Angkor is widely considered to be among the world’s most magnificent architectural masterpieces – its extensive complexes and detailed stone carvings have intrigued innumerable travellers, scientists, historians, and archaeologists since its sensational re-emergence onto the world stage in the late 19th century. The Asian Civilisations Museum welcomes visitors to re-discover the art, architecture, and legacy of this ancient city through its special exhibition Angkor: Exploring Cambodia’s Sacred City. Masterpieces of the Musée national des arts asiatiques-Guimet. The exhibition showcases more than 140 sculptures, watercolours, drawings, and historic memorabilia from the Musée national des arts asiatiques – Guimet (Guimet Museum), one of the premier Asian art museums in Europe. Open to public viewing on April 8 to July 22.
Angkor: Exploring Cambodia’s Sacred City kicks off ACM’s Year of Southeast Asia, which features exhibitions dedicated to Southeast Asian art, culture, and heritage. The special exhibition is a collaboration with the Guimet Museum, and features the largest-ever display of its masterpieces in Asia. Objects range from exquisite Khmer sculptures architectural elements in stone and bronze dating as far back as the 6th century, to drawings, rare photographs, and memorabilia made by the French in the 1800s and 1900s. This is the first time that ACM is presenting an exhibition on Angkor.
Mr Kennie Ting, Director of the Asian Civilisations Museum, said, “Khmer civilisation is one of the greatest in Southeast Asia and the world, and Angkor is a UNESCO World Heritage site. We wanted to bring this world heritage to Singaporean audiences, so they can experience first-hand both the beauty and timelessness of Khmer Art, as well as how Angkor and the Khmers captured the imagination of the world. “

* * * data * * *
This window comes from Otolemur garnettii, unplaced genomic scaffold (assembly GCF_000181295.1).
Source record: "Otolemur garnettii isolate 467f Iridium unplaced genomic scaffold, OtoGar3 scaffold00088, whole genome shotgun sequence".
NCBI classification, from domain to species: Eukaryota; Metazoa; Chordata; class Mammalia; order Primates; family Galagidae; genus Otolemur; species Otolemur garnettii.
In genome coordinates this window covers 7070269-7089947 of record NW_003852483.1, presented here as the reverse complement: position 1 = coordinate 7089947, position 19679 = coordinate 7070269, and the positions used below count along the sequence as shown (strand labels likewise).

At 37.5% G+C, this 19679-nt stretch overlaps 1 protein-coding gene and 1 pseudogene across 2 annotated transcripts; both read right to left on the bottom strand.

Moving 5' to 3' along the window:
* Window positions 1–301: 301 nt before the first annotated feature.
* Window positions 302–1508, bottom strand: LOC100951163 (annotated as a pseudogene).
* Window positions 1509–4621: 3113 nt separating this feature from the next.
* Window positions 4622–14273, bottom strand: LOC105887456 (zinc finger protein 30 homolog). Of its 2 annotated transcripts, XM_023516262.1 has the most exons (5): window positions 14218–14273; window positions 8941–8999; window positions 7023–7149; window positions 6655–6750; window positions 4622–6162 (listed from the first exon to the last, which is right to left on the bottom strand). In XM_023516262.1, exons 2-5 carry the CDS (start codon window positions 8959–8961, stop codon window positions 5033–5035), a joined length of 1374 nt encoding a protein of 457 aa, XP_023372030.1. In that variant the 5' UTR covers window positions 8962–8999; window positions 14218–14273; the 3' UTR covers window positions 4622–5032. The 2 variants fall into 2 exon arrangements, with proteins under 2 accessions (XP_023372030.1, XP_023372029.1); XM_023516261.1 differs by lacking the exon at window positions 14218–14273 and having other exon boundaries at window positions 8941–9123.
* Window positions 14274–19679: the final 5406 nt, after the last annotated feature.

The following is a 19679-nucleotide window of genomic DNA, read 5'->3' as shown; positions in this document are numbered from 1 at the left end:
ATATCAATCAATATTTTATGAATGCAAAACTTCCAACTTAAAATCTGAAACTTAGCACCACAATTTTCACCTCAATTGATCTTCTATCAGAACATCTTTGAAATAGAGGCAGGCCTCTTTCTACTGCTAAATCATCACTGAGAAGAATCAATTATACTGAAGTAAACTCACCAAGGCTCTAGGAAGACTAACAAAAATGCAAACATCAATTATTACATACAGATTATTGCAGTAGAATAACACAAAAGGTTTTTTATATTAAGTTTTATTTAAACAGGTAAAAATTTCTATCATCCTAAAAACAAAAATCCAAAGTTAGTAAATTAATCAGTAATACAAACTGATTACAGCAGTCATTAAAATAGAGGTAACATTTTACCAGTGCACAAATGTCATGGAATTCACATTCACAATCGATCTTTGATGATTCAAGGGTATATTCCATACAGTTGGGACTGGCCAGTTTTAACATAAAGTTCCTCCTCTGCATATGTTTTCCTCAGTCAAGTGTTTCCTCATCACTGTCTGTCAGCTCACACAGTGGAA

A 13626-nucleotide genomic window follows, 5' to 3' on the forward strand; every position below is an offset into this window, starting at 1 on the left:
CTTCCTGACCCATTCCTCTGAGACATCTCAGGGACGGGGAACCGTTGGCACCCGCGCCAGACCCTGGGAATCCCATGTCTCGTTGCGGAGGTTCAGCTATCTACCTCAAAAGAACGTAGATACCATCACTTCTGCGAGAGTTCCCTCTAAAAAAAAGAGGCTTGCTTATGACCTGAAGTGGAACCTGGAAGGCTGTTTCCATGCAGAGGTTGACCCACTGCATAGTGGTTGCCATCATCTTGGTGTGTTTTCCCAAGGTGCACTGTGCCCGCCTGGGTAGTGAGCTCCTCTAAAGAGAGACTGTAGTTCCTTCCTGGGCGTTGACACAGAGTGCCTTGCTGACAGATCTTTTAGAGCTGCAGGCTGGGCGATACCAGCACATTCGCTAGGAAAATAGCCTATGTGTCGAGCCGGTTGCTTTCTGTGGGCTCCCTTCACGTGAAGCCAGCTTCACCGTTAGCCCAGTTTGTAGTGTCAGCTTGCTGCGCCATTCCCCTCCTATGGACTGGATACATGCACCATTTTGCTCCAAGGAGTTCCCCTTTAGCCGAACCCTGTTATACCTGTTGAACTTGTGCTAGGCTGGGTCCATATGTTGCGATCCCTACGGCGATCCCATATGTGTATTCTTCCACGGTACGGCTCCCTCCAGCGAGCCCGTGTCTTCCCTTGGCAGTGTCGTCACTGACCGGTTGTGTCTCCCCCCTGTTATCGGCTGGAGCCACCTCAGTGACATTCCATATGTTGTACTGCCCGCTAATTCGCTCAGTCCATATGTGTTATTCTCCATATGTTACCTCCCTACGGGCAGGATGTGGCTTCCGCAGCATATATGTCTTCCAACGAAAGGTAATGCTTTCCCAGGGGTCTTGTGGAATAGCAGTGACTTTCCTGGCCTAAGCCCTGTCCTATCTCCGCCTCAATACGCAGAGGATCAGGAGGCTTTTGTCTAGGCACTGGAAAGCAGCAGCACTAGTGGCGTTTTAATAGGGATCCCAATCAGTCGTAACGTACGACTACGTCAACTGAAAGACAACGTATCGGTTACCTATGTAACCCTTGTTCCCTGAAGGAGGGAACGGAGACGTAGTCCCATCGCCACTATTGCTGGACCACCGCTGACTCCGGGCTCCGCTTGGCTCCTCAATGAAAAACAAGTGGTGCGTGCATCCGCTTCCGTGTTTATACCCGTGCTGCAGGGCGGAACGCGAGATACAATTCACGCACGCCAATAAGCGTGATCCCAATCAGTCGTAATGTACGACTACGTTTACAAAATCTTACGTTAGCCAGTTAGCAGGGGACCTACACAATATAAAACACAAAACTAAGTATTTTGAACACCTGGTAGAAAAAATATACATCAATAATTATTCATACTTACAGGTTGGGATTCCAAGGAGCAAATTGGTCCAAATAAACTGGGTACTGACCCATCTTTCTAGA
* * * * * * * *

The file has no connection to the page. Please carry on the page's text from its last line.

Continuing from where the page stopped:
“ACM’s mission is to explore encounters and connections between civilisations in Asia, and so this exhibition has a cross-cultural, East-West perspective, presenting not only the splendours of Khmer art and civilisation, but also works of art related to the French encounter with Angkor and their reintroducing Angkor to the world in the late 19th and early 20th century. The exhibition is accompanied by contemporary artworks by a Cambodian artist, as well as an academic conference, festival, talks, and other programmes. We hope local audiences and visitors gain a stronger understanding of Khmer and Cambodian heritage and culture, and are inspired to go visit Angkor itself, if they haven’t already.”
Angkor’s renown outside Asia grew largely due to the French missions of 1866 and 1873. Much of these initial efforts can be credited in particular to the watercolours made by French explorer and artist Louis Delaporte, and photographs by his countryman Émile Gsell. The first section of the exhibition showcases photographs, watercolours, prints, architectural drawings, rubbings, and mouldings of temple facades made by Delaporte, Gsell and other early French explorers. They provided Europe an eye into the region, which in turn helped to greatly enhance international knowledge and awareness of Angkor. Of special note are the plaster casts made in the late 1800s by French explorers in Angkor. One of the casts in the exhibition is the only remaining record of a bas-relief scene destroyed when a wall collapsed in the 1940s.
The second part of the exhibition features masterpieces of Khmer art from the Guimet Museum. More than 50 sculptures provide an overview of progression of Khmer art and artistry, illustrating the skill of Khmer craftsmen as they transformed raw stone into striking sculptures that capture delicate facial features, elaborate drapery, and the soft realism of the body. Visitors will be able to examine up close, stunning pieces that depict the various deities from Angkor’s Hindu and Buddhist pantheon, while learning about Khmer faith and cosmology.
The Guimet Museum’s president, Ms Sophie Makariou, said, “The Guimet Museum is a custodian of one of the largest collections of Asian art. Working with the Asian Civilisations Museum allows us to re-introduce the stories behind these precious artefacts of world heritage to Singapore and Asia, and provide greater clarity to what we know of this UNESCO World Heritage site and the once powerful Khmer empire. We hope to continue to share this with other audiences across the world.”